AMATEUR RADIO ON 24 GHZ
This page and the links from it are dedicated to the 24 GHZ Ham Band. As Tom, WA1MBA says, "No frequency to high!"
There are a number of ways to get on 24 GHz including simple GUNN diode transceivers, transverters and modifying commercail equipment. Using a GUNN diode would allow for wideband FM operation but not modes such as WSJT (or other digital modes) or SSB. Even CW would be difficult at best with a GUNN diode system due to its instability. However, this is the easiest way to get on the band and make legitimate contacts.
The easiest way to get going on the band, though the most expensive, is to buy a transverter such as those made by DB6NT in Germany. These are very high quality units but they too can be improved by adding a Phase Locked Loop (PLL) to them.
The middle choice is modification of commercial equipment that has been used on near by frequencies. At times you can find retired 21-22 GHz equipment (for example) available that can be converted to the Amateur 24 GHZ band. Of course the further away from 24 GHz the equipment is, the more difficult it may be to get it on frequency.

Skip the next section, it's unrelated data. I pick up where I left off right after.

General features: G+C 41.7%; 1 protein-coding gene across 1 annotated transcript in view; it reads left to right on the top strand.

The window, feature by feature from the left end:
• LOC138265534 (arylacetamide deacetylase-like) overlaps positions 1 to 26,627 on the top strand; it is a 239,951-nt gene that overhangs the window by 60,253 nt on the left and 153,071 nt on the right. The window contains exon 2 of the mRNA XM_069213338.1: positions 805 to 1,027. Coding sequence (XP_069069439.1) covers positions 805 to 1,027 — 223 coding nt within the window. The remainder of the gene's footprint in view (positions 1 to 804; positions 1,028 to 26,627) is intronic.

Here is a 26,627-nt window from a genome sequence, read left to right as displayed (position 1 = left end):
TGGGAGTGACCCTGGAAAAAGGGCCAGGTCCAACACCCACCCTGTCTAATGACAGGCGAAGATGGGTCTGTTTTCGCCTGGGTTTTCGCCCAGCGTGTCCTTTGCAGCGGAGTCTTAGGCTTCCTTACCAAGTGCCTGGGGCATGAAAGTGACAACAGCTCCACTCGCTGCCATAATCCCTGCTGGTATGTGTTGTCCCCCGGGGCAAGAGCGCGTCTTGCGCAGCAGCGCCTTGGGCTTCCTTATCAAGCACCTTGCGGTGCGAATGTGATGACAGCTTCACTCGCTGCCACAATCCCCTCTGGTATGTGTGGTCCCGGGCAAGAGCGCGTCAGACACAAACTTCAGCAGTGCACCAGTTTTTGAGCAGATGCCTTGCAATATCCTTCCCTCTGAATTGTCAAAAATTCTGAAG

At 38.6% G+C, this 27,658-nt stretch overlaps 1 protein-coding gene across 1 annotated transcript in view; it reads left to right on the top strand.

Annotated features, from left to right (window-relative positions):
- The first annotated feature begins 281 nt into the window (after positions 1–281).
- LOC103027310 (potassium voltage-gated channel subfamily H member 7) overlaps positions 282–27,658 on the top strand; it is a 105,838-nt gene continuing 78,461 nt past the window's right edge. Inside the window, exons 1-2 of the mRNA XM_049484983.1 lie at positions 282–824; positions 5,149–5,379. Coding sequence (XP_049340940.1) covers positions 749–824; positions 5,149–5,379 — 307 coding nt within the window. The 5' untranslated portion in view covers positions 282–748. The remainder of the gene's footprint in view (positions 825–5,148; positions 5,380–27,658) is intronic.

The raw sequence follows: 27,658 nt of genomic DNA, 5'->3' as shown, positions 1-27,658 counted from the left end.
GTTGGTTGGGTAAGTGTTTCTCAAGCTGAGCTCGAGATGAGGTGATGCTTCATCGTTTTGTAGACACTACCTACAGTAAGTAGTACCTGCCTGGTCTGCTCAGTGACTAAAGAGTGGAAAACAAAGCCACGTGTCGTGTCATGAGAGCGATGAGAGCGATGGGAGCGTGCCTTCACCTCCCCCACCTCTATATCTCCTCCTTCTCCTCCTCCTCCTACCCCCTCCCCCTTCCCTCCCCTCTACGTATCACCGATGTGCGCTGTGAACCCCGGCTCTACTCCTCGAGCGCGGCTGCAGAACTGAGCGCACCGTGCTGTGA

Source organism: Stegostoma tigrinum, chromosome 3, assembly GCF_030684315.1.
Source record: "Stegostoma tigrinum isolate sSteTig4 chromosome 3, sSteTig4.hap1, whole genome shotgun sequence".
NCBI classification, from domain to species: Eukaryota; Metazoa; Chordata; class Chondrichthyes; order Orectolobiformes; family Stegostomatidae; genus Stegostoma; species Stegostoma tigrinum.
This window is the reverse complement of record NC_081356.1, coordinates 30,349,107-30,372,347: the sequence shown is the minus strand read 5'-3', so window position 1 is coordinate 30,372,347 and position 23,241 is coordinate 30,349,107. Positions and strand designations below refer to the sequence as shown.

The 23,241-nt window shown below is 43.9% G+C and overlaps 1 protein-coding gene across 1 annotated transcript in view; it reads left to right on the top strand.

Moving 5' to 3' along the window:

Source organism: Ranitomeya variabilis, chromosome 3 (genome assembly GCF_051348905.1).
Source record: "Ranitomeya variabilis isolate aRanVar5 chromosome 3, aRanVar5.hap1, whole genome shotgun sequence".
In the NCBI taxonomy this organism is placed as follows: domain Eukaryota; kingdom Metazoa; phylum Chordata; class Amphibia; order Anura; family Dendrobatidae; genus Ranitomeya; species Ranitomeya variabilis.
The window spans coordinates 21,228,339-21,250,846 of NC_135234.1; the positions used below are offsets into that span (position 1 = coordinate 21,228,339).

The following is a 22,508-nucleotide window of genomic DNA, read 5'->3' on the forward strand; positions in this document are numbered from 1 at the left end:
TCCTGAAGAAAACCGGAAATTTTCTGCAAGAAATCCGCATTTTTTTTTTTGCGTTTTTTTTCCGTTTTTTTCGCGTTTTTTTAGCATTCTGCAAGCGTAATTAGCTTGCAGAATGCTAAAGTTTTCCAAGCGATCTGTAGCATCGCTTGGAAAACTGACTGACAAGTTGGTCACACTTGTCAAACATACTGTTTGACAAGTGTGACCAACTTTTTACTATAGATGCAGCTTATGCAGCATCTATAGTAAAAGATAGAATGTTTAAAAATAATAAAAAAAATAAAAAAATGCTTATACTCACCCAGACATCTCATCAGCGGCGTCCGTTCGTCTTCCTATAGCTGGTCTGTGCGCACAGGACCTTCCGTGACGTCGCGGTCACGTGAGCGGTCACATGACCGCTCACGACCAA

But - let's now look at yet one more way of getting on the band, homebrew. There is nothing to say that you can't sit down and design from start to finish your very own 24 GHZ transverter and then go build it and make it work. This method is beyond the capabilities of most of us. Not all of us have the technical know how, the time, or the resources to do this. A homebrew 24 GHZ transverter would be a major undertaking for even the most experienced. Just laying out and building the PC boards is a significant project.
So where do you go from here? Lots of choices and options with each choice. Just keep your eye on the ball and remember the objective; two way contacts on 24 GHz.
Below are some additional web pages with more 24 GHz information.
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